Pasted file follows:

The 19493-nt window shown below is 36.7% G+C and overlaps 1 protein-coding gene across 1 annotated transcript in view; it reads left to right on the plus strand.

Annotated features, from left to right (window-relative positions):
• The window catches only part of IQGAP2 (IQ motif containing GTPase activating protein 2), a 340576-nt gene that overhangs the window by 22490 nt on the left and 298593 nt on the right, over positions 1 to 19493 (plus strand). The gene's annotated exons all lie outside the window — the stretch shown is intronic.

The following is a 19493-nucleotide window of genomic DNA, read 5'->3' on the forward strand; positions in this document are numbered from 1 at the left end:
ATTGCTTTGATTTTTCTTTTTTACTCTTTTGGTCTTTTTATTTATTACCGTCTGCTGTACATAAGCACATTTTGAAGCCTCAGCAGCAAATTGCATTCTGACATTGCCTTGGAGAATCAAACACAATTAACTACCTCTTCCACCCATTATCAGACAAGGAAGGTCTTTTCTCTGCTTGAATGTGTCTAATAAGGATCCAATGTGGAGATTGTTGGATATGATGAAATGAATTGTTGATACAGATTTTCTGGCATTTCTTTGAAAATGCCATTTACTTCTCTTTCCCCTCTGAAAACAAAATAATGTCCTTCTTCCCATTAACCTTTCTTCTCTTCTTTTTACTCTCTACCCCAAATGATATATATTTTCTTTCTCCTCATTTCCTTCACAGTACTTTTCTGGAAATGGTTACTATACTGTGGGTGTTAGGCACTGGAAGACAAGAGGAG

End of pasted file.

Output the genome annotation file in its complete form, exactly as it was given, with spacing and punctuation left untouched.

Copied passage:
The 19493-nt window shown below is 36.7% G+C and overlaps 1 protein-coding gene across 1 annotated transcript in view; it reads left to right on the plus strand.

Annotated features, from left to right (window-relative positions):
• The window catches only part of IQGAP2 (IQ motif containing GTPase activating protein 2), a 340576-nt gene that overhangs the window by 22490 nt on the left and 298593 nt on the right, over positions 1 to 19493 (plus strand). The gene's annotated exons all lie outside the window — the stretch shown is intronic.

The following is a 19493-nucleotide window of genomic DNA, read 5'->3' on the forward strand; positions in this document are numbered from 1 at the left end:
ATTGCTTTGATTTTTCTTTTTTACTCTTTTGGTCTTTTTATTTATTACCGTCTGCTGTACATAAGCACATTTTGAAGCCTCAGCAGCAAATTGCATTCTGACATTGCCTTGGAGAATCAAACACAATTAACTACCTCTTCCACCCATTATCAGACAAGGAAGGTCTTTTCTCTGCTTGAATGTGTCTAATAAGGATCCAATGTGGAGATTGTTGGATATGATGAAATGAATTGTTGATACAGATTTTCTGGCATTTCTTTGAAAATGCCATTTACTTCTCTTTCCCCTCTGAAAACAAAATAATGTCCTTCTTCCCATTAACCTTTCTTCTCTTCTTTTTACTCTCTACCCCAAATGATATATATTTTCTTTCTCCTCATTTCCTTCACAGTACTTTTCTGGAAATGGTTACTATACTGTGGGTGTTAGGCACTGGAAGACAAGAGGAG